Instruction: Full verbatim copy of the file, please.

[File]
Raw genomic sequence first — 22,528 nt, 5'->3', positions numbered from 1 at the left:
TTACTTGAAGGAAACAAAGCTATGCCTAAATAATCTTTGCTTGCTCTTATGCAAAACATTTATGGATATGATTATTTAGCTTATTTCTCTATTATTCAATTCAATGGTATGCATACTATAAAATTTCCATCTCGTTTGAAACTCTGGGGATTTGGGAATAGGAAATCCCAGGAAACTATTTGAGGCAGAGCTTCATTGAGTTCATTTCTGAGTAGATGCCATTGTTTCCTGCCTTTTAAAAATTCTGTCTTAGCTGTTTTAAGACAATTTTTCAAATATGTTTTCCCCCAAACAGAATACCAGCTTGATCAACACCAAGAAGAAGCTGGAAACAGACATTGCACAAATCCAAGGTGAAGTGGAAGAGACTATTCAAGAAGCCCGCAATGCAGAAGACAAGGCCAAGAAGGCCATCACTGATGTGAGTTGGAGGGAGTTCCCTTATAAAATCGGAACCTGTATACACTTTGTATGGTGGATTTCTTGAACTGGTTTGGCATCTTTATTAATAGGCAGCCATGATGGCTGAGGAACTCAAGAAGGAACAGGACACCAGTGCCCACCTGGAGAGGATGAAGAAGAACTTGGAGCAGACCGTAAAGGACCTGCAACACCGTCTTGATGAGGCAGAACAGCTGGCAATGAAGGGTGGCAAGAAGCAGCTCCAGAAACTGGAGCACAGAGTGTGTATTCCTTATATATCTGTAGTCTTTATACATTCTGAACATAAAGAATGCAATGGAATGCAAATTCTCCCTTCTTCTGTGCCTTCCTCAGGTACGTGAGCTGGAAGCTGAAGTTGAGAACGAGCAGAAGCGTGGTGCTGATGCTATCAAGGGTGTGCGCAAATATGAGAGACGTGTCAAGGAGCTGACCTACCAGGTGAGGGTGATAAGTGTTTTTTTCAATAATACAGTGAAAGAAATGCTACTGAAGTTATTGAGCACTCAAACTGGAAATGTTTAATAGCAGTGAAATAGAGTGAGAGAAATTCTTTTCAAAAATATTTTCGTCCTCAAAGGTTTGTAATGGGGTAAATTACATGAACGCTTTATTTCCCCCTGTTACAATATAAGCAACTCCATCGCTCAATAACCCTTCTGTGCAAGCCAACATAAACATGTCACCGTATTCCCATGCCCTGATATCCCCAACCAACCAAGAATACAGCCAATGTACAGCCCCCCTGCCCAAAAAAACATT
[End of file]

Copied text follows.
Raw genomic sequence first — 22,528 nt, 5'->3', positions numbered from 1 at the left:
TTACTTGAAGGAAACAAAGCTATGCCTAAATAATCTTTGCTTGCTCTTATGCAAAACATTTATGGATATGATTATTTAGCTTATTTCTCTATTATTCAATTCAATGGTATGCATACTATAAAATTTCCATCTCGTTTGAAACTCTGGGGATTTGGGAATAGGAAATCCCAGGAAACTATTTGAGGCAGAGCTTCATTGAGTTCATTTCTGAGTAGATGCCATTGTTTCCTGCCTTTTAAAAATTCTGTCTTAGCTGTTTTAAGACAATTTTTCAAATATGTTTTCCCCCAAACAGAATACCAGCTTGATCAACACCAAGAAGAAGCTGGAAACAGACATTGCACAAATCCAAGGTGAAGTGGAAGAGACTATTCAAGAAGCCCGCAATGCAGAAGACAAGGCCAAGAAGGCCATCACTGATGTGAGTTGGAGGGAGTTCCCTTATAAAATCGGAACCTGTATACACTTTGTATGGTGGATTTCTTGAACTGGTTTGGCATCTTTATTAATAGGCAGCCATGATGGCTGAGGAACTCAAGAAGGAACAGGACACCAGTGCCCACCTGGAGAGGATGAAGAAGAACTTGGAGCAGACCGTAAAGGACCTGCAACACCGTCTTGATGAGGCAGAACAGCTGGCAATGAAGGGTGGCAAGAAGCAGCTCCAGAAACTGGAGCACAGAGTGTGTATTCCTTATATATCTGTAGTCTTTATACATTCTGAACATAAAGAATGCAATGGAATGCAAATTCTCCCTTCTTCTGTGCCTTCCTCAGGTACGTGAGCTGGAAGCTGAAGTTGAGAACGAGCAGAAGCGTGGTGCTGATGCTATCAAGGGTGTGCGCAAATATGAGAGACGTGTCAAGGAGCTGACCTACCAGGTGAGGGTGATAAGTGTTTTTTTCAATAATACAGTGAAAGAAATGCTACTGAAGTTATTGAGCACTCAAACTGGAAATGTTTAATAGCAGTGAAATAGAGTGAGAGAAATTCTTTTCAAAAATATTTTCGTCCTCAAAGGTTTGTAATGGGGTAAATTACATGAACGCTTTATTTCCCCCTGTTACAATATAAGCAACTCCATCGCTCAATAACCCTTCTGTGCAAGCCAACATAAACATGTCACCGTATTCCCATGCCCTGATATCCCCAACCAACCAAGAATACAGCCAATGTACAGCCCCCCTGCCCAAAAAAACATT